Has any sport executive had as many words written about him as Branch Rickey? A one-time catcher, Rickey managed the St. Louis Browns and Cardinals at the end of the deadball era before serving as vice president of the Dodgers and general manager of the Pirates. Possessed of one of the most creative minds in the game's long history, Rickey made early use of statistical analysis, pioneered the farm system, and pressed for the expansion of major league baseball. But he is best known for integrating organized baseball, signing Jackie Robinson to a contract at a time when the U.S. armed forces were still segregated and the Civil Rights movement was years away. A courageous move, the signing also stands as proof of Rickey's foresight; by tapping the Negro Leagues, he enlarged the pool of exploitable talent. Soon after, major league ties to the talent-rich Caribbean were cinched up, and years later scouts sign players from Asia and all over the globe.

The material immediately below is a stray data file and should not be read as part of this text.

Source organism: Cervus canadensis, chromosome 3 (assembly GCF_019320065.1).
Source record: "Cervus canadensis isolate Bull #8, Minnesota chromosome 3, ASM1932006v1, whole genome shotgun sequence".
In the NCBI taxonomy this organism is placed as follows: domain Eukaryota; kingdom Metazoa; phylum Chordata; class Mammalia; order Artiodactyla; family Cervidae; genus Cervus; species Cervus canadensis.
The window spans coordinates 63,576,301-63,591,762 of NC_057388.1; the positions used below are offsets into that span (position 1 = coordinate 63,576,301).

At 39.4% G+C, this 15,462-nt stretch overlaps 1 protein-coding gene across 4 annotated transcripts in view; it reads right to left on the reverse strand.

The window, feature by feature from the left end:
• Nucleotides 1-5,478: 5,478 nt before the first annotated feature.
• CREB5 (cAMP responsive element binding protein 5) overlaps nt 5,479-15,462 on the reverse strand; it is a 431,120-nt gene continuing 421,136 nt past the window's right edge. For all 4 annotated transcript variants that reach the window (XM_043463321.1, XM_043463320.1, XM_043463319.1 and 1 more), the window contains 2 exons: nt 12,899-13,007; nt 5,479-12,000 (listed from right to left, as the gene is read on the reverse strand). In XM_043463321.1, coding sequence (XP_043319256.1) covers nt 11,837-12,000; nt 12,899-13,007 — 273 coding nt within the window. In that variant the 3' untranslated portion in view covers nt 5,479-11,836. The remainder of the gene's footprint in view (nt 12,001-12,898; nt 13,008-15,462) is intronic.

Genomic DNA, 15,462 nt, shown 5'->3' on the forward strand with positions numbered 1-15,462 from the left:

Based on nearly one hundred of interviews and vast amounts of research, including exclusive access to Rickey's own papers, Branch Rickey was originally published in 1982. It still stands as the definitive biography of the legendary executive. The McFarland edition includes updates and revisions, new photographs, a foreword by Branch B. Rickey, and a new preface.